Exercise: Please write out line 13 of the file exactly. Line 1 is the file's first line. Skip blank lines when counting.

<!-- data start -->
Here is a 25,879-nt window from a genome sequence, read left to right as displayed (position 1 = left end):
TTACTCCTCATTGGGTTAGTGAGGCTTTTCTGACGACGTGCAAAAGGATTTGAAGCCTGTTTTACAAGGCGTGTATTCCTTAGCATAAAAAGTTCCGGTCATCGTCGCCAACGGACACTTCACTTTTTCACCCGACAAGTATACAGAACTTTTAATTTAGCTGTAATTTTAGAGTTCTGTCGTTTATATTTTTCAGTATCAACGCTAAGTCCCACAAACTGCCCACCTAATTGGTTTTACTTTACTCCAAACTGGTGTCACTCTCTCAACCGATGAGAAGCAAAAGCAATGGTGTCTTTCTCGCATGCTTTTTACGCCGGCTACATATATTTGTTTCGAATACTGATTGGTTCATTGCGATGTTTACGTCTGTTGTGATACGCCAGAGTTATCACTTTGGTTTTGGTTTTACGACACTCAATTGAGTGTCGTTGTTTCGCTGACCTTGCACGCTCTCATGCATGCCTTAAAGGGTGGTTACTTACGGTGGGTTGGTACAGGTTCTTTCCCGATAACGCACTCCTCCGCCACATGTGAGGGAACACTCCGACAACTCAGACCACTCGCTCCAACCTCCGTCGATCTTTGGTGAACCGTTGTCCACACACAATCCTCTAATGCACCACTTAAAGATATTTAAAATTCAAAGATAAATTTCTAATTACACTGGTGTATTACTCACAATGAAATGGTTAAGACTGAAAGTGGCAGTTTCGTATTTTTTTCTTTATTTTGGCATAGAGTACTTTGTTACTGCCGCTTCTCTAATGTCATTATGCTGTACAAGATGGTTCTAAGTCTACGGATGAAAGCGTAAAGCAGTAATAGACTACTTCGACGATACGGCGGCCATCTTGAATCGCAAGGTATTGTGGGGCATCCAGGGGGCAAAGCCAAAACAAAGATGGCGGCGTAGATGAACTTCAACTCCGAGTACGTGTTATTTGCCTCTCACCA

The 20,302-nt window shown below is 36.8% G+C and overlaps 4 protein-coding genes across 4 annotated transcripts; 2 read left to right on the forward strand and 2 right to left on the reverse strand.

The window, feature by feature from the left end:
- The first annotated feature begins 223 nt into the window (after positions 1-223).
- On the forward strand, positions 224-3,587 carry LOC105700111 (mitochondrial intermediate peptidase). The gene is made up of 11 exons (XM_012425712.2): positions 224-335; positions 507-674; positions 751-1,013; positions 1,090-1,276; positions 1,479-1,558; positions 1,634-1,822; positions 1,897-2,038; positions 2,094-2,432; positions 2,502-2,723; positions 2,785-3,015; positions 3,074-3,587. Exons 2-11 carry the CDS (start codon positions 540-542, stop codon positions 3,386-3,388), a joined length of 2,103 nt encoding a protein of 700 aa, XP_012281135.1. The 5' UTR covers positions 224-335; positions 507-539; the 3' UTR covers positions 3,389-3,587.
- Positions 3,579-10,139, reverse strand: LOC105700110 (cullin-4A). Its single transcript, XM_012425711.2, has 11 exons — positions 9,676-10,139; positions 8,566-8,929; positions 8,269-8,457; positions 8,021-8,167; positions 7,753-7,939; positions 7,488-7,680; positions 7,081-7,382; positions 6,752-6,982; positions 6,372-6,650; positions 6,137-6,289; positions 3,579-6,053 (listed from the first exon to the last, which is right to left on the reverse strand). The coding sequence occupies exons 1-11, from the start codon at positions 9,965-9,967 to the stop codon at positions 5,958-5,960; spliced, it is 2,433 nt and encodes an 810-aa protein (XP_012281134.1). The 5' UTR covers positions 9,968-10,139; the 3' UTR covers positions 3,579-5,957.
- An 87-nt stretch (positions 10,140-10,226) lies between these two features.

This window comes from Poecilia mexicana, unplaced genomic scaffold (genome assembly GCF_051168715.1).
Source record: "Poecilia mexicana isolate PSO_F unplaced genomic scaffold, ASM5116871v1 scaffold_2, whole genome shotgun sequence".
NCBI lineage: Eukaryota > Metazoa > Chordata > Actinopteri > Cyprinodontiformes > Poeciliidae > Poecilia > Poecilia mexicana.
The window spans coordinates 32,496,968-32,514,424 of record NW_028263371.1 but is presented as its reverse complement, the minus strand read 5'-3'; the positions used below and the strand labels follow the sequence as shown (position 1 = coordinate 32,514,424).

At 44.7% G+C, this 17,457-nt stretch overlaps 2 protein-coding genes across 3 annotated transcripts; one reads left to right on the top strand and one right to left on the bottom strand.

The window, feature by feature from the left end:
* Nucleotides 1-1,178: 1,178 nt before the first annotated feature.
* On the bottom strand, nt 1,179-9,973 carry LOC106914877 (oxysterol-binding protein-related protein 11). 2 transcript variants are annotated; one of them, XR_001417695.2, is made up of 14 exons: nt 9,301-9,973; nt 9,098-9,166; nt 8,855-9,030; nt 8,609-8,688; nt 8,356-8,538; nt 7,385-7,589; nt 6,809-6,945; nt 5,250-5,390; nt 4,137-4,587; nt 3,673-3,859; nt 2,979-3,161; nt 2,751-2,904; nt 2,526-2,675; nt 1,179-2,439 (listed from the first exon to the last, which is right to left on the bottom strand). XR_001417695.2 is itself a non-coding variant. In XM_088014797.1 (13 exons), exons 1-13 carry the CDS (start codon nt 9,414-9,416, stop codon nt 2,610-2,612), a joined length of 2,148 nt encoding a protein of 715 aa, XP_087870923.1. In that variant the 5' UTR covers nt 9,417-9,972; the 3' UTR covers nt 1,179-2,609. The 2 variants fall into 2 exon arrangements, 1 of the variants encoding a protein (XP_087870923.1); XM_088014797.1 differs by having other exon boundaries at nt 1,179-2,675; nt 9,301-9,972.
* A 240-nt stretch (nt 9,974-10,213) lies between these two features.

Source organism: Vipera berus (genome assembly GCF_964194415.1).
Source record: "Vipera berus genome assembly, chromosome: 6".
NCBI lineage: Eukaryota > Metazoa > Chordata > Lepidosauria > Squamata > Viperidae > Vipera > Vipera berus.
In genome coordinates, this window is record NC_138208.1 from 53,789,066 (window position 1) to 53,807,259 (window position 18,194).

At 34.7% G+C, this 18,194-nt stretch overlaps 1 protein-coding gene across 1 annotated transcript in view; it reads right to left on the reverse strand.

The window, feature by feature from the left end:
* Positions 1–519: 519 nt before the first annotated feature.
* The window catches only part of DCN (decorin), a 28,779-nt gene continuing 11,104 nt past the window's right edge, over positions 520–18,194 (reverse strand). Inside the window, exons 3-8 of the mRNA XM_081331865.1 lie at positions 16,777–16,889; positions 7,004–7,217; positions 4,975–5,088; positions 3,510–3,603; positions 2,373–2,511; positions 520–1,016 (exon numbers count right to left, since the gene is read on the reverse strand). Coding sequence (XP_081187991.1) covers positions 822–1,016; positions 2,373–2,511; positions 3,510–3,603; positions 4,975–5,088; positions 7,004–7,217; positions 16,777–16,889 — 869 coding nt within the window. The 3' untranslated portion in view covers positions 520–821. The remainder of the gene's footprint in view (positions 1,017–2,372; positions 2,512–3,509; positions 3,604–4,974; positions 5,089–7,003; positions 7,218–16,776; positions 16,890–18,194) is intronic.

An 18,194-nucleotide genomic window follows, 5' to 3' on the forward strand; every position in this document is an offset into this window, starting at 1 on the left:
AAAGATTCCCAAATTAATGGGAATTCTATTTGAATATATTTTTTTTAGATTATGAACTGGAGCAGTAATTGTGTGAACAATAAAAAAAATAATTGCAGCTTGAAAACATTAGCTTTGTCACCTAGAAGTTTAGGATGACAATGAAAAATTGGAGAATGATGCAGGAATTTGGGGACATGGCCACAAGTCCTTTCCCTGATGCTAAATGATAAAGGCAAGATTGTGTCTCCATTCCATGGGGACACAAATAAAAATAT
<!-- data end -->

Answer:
At 44.7% G+C, this 17,457-nt stretch overlaps 2 protein-coding genes across 3 annotated transcripts; one reads left to right on the top strand and one right to left on the bottom strand.